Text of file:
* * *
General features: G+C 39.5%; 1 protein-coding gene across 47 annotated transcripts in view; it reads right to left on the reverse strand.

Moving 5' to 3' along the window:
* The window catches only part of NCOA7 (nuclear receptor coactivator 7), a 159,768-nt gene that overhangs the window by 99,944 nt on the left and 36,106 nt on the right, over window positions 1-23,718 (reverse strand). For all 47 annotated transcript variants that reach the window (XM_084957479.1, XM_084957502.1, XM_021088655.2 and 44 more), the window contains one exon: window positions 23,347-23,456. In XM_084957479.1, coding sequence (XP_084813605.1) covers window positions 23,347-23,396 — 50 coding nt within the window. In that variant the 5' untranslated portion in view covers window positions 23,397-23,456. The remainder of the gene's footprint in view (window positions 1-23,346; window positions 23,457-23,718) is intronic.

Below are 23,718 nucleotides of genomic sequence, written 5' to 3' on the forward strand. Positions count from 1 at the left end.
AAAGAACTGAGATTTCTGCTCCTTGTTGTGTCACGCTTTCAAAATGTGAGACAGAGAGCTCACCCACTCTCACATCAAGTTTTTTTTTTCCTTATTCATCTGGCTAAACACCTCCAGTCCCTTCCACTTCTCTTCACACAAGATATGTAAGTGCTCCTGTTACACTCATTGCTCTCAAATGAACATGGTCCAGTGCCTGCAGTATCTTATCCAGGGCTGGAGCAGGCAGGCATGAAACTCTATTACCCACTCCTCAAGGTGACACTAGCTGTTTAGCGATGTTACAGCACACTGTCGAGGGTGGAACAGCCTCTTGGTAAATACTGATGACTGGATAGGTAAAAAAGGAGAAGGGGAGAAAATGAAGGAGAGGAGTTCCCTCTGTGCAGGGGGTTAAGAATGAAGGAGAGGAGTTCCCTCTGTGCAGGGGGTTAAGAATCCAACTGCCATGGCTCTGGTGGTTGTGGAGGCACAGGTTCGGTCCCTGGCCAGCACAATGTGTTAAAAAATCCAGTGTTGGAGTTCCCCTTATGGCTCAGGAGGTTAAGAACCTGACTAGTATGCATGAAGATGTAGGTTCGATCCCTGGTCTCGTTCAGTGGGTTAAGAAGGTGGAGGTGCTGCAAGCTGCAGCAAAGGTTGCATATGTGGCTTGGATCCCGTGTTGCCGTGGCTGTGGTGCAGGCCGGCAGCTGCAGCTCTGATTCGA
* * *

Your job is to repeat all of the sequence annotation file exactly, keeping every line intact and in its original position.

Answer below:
General features: G+C 39.5%; 1 protein-coding gene across 47 annotated transcripts in view; it reads right to left on the reverse strand.

Moving 5' to 3' along the window:
* The window catches only part of NCOA7 (nuclear receptor coactivator 7), a 159,768-nt gene that overhangs the window by 99,944 nt on the left and 36,106 nt on the right, over window positions 1-23,718 (reverse strand). For all 47 annotated transcript variants that reach the window (XM_084957479.1, XM_084957502.1, XM_021088655.2 and 44 more), the window contains one exon: window positions 23,347-23,456. In XM_084957479.1, coding sequence (XP_084813605.1) covers window positions 23,347-23,396 — 50 coding nt within the window. In that variant the 5' untranslated portion in view covers window positions 23,397-23,456. The remainder of the gene's footprint in view (window positions 1-23,346; window positions 23,457-23,718) is intronic.

Below are 23,718 nucleotides of genomic sequence, written 5' to 3' on the forward strand. Positions count from 1 at the left end.
AAAGAACTGAGATTTCTGCTCCTTGTTGTGTCACGCTTTCAAAATGTGAGACAGAGAGCTCACCCACTCTCACATCAAGTTTTTTTTTTCCTTATTCATCTGGCTAAACACCTCCAGTCCCTTCCACTTCTCTTCACACAAGATATGTAAGTGCTCCTGTTACACTCATTGCTCTCAAATGAACATGGTCCAGTGCCTGCAGTATCTTATCCAGGGCTGGAGCAGGCAGGCATGAAACTCTATTACCCACTCCTCAAGGTGACACTAGCTGTTTAGCGATGTTACAGCACACTGTCGAGGGTGGAACAGCCTCTTGGTAAATACTGATGACTGGATAGGTAAAAAAGGAGAAGGGGAGAAAATGAAGGAGAGGAGTTCCCTCTGTGCAGGGGGTTAAGAATGAAGGAGAGGAGTTCCCTCTGTGCAGGGGGTTAAGAATCCAACTGCCATGGCTCTGGTGGTTGTGGAGGCACAGGTTCGGTCCCTGGCCAGCACAATGTGTTAAAAAATCCAGTGTTGGAGTTCCCCTTATGGCTCAGGAGGTTAAGAACCTGACTAGTATGCATGAAGATGTAGGTTCGATCCCTGGTCTCGTTCAGTGGGTTAAGAAGGTGGAGGTGCTGCAAGCTGCAGCAAAGGTTGCATATGTGGCTTGGATCCCGTGTTGCCGTGGCTGTGGTGCAGGCCGGCAGCTGCAGCTCTGATTCGA